Nations, banks and the organisation of power and social life
Culture: nations, banks and the
organisation of power and social life
There are several reasons for working with and examining the concept of culture
in a study such as this. The culture concept has been central to anthropology and
has become increasingly prominent in sociology in recent years, and these two
disciplines fundamentally inform this book. It has also become a key concept in
the subfield of organisational studies, where the idea of ‘organisational cultures’
has become very influential. And this concern with culture radiates from more
Culture: artefacts and disciplinary formation
The Manchester Museum was founded as an institution devoted to natural history,
but did not remain so for long. Even by the time it was fully opened in 1890, some
man-made things were on display beside the natural specimens. The proliferation
of these kinds of objects during its early decades was not planned by Museum staff,
but rather expanded thanks to influential donors. Here I trace the differentiation
of an intellectually and architecturally distinct portion of the collection devoted
myth and materiality in a woman’s world
The thing that was unusual was that the women were in among
things. That was the unusual thing. They bwirna supposed to be.
(Shetland Archive, 3/1/123: John Gear)
he extensive nature of everyday intercourse between women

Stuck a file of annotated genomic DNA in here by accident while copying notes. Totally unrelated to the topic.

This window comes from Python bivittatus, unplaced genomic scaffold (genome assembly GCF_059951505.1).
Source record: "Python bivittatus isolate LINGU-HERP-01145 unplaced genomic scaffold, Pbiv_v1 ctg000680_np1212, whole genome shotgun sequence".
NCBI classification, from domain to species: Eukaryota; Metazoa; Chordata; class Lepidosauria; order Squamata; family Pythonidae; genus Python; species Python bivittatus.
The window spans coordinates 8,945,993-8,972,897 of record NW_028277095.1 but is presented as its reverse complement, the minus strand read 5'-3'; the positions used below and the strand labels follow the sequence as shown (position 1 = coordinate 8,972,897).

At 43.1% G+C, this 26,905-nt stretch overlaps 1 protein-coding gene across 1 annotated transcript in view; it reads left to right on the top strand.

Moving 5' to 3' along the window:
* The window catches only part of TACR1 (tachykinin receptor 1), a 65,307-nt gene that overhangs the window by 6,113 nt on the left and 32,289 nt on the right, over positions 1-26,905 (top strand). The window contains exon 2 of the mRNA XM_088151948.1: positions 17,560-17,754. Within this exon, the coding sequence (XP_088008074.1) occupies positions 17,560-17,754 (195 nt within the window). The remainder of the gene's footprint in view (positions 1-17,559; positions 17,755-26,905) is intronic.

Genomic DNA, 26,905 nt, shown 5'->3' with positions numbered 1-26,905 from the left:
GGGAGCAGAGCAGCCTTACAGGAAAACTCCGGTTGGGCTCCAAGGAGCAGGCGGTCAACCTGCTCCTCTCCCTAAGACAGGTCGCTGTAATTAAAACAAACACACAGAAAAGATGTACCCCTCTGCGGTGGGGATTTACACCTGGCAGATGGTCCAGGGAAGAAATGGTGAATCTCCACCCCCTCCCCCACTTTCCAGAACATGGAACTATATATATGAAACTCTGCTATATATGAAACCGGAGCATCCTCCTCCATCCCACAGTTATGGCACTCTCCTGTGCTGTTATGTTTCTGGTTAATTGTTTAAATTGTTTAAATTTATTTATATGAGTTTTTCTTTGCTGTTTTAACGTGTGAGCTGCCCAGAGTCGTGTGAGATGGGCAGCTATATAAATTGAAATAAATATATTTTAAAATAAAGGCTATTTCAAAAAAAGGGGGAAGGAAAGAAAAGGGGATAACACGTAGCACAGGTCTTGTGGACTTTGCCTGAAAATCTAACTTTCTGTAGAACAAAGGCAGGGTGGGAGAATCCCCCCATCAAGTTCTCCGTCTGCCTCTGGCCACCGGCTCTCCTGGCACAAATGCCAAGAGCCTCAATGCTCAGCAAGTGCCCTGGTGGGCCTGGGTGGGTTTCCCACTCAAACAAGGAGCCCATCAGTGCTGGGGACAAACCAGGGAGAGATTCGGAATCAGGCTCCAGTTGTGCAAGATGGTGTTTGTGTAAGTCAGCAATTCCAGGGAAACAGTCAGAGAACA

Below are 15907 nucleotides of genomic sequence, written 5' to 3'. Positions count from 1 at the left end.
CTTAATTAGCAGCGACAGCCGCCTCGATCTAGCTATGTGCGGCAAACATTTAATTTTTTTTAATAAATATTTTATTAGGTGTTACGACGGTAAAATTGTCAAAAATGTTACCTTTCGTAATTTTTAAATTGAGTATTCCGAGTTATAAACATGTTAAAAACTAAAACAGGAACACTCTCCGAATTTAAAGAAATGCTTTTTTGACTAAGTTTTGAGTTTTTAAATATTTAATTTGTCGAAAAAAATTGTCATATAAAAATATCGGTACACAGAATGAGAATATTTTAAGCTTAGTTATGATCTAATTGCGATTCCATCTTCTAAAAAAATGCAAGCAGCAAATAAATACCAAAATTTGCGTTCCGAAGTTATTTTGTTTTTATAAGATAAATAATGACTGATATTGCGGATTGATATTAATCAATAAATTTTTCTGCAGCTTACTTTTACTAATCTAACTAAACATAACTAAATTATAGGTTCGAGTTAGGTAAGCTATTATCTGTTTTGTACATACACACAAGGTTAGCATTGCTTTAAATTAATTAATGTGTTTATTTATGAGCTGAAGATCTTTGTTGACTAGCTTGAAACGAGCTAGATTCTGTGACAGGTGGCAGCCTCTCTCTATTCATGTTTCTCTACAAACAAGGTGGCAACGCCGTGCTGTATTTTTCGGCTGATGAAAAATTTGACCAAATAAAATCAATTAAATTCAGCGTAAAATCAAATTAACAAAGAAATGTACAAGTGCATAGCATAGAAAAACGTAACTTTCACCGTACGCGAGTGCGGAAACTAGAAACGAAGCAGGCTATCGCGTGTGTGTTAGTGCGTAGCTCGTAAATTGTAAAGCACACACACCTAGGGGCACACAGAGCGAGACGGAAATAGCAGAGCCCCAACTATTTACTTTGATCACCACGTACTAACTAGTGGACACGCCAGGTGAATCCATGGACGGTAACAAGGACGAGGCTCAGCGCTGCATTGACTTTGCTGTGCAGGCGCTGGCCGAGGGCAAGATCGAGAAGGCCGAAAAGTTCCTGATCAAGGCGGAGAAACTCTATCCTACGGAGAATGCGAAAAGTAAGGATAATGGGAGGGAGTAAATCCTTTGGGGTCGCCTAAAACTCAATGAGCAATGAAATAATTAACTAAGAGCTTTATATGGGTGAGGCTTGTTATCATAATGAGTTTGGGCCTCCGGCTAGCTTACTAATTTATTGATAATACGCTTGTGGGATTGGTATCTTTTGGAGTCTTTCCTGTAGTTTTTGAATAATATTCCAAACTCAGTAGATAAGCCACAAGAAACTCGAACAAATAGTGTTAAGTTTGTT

in Shetland spawned complex sets of relationships. Women’s
prominence and independence in the world of work, their
residential groupings and their mutual reliance on one another in the
context of a high male absence and death rate resulted in a high degree of
female solidarity governed by codes
CultureCulture, Raymond Williams famously said, is one of the most complicated words in the English language. Trying to make sense of the term,
Williams suggested that it has two broad meanings. The first refers to a
structure of feeling; the second refers to a set of productions that reflect
on and attempt to shape and mould that structure of feeling (Williams
1985). It is easier to grasp what Williams means by a set of productions:
these include material and symbolic things and practices such as literature, art, music, food, clothes and building styles